A research project led by an Oxford Brookes academic, together with Science Oxford
, has found that delivering creative and challenging lessons to primary school children improved their attainment in science by the equivalent of three months learning.
The evaluation report of the project, titled Thinking, Doing, Talking Science
, was published by the Education Endowment Foundation (EEF) on Friday 12 June.
from Oxford Brookes conducted a year-long trial involving 1500 Year Five pupils across 42 schools in Oxfordshire. Those participating in the trial saw their science scores increase by the equivalent of three additional months and the positive effects of the programme look to be particularly pronounced for pupils from disadvantaged backgrounds. In addition to the gains in their science knowledge and understanding, the pupils’ attitudes towards science also improved throughout the trial.
The programme provided five professional development sessions to two teachers from each school. The teachers were enabled to deliver science lessons that included more creative investigations, class discussions and asking big questions to challenge childrens' thinking, such as ‘how do we know the earth is a sphere?’, or ‘how do we know the person next to us is alive?’.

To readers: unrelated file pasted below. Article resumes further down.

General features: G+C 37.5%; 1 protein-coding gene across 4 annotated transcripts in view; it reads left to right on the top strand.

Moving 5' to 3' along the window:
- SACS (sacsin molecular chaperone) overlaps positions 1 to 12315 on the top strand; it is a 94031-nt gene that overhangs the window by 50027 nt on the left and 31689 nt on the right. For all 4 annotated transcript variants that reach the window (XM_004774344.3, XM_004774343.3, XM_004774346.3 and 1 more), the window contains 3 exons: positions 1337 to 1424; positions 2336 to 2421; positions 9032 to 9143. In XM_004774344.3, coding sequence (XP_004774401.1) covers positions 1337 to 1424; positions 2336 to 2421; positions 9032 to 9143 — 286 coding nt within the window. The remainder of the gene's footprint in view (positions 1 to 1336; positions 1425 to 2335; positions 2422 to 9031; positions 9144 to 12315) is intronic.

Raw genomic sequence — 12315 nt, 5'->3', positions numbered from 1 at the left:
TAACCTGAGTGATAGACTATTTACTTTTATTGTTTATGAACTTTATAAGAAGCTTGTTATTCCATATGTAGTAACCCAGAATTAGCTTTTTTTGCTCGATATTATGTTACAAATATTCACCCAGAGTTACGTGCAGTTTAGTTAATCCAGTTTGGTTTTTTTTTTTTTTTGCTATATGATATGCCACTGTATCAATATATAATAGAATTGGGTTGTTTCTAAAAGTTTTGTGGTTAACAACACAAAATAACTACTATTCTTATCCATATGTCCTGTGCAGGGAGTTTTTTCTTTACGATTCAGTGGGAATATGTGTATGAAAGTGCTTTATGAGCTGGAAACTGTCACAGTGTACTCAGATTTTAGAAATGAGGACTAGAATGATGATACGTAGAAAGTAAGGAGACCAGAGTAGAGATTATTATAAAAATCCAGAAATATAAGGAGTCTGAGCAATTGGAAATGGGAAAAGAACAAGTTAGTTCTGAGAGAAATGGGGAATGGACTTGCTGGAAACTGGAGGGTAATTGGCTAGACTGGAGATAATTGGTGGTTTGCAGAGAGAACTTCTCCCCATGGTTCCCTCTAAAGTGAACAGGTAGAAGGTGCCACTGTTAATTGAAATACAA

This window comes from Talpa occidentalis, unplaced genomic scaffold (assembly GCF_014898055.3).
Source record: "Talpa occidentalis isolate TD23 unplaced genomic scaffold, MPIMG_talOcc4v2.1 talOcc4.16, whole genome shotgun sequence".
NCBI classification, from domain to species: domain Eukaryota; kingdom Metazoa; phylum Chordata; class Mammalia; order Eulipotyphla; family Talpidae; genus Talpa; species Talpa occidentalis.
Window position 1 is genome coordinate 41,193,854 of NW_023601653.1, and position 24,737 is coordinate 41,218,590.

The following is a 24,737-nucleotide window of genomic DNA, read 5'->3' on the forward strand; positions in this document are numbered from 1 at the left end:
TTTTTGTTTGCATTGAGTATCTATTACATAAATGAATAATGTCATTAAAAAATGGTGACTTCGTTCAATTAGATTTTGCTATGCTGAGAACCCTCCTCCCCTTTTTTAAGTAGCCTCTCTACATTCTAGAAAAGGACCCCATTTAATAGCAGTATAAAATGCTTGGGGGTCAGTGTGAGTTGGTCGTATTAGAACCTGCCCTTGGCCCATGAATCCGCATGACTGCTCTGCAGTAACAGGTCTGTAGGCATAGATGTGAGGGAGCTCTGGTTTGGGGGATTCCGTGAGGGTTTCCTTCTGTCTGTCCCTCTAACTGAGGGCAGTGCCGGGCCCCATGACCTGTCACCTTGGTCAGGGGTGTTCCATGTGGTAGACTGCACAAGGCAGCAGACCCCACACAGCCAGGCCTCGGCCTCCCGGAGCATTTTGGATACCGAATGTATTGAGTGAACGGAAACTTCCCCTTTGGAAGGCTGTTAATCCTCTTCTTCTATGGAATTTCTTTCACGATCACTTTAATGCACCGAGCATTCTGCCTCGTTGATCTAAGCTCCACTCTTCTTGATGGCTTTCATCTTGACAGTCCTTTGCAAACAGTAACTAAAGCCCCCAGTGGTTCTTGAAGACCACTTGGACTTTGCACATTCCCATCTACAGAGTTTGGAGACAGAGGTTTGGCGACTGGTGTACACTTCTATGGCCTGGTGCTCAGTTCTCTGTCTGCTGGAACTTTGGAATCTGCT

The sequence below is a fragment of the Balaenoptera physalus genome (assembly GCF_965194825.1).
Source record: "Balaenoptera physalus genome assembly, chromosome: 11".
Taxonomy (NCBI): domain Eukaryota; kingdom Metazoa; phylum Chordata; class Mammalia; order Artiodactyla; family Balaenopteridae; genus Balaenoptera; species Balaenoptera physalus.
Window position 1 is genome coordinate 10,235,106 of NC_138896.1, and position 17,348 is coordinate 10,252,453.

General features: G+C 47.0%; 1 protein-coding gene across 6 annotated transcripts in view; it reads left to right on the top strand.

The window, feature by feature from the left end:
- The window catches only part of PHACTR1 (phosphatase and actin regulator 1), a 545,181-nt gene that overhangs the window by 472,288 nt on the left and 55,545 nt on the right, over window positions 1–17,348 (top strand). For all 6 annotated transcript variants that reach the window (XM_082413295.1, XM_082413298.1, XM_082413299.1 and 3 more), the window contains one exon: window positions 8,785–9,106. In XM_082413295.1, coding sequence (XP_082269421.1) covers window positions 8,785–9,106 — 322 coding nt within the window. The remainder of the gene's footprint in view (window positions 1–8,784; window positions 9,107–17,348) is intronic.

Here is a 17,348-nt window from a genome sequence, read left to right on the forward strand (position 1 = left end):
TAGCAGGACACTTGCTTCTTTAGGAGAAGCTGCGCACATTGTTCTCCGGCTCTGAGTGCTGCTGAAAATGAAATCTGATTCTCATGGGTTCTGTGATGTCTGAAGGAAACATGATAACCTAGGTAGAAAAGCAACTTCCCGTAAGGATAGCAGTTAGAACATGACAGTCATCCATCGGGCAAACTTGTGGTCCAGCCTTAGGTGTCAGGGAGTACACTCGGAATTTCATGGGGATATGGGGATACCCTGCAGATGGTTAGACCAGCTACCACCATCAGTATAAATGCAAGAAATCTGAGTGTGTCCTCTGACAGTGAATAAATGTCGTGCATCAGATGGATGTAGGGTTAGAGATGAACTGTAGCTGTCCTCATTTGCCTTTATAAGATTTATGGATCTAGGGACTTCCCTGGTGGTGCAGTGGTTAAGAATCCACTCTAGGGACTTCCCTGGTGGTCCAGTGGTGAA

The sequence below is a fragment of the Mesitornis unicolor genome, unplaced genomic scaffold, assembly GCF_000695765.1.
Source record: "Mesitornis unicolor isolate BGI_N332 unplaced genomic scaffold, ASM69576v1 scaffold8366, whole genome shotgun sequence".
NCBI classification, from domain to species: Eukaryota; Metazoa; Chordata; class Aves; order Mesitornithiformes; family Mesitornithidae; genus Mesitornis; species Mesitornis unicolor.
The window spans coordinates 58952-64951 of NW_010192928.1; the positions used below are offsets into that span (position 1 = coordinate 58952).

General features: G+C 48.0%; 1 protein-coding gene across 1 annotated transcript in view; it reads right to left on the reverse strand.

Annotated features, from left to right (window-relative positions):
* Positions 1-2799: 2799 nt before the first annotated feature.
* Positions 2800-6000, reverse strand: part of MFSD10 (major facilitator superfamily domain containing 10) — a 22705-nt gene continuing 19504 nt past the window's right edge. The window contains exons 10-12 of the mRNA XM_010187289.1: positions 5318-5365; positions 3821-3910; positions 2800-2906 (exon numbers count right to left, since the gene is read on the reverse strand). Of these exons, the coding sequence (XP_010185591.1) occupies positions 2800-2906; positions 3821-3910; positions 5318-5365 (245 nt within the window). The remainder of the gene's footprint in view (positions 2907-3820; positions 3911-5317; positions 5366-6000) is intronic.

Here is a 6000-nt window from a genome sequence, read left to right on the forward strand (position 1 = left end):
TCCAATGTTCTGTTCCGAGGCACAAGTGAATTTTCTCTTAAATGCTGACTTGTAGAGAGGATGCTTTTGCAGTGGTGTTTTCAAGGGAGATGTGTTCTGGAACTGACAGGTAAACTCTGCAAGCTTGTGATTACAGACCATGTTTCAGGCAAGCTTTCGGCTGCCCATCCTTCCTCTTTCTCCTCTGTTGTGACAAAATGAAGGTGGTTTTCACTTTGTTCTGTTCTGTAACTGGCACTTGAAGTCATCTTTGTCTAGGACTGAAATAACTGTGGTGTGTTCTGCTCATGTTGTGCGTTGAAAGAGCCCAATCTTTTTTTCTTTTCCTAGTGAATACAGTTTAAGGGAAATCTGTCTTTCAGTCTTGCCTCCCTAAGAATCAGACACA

Helen Wilson, Principal Lecturer from the School of Education at Oxford Brookes, said: "I am just delighted that this project has proven that teaching in a creative way, by encouraging the pupils to think, do and talk more in science lessons, results in them enjoying the subject more and also improves their learning."
The project was funded by EFF and delivered by Science Oxford and Oxford Brookes University.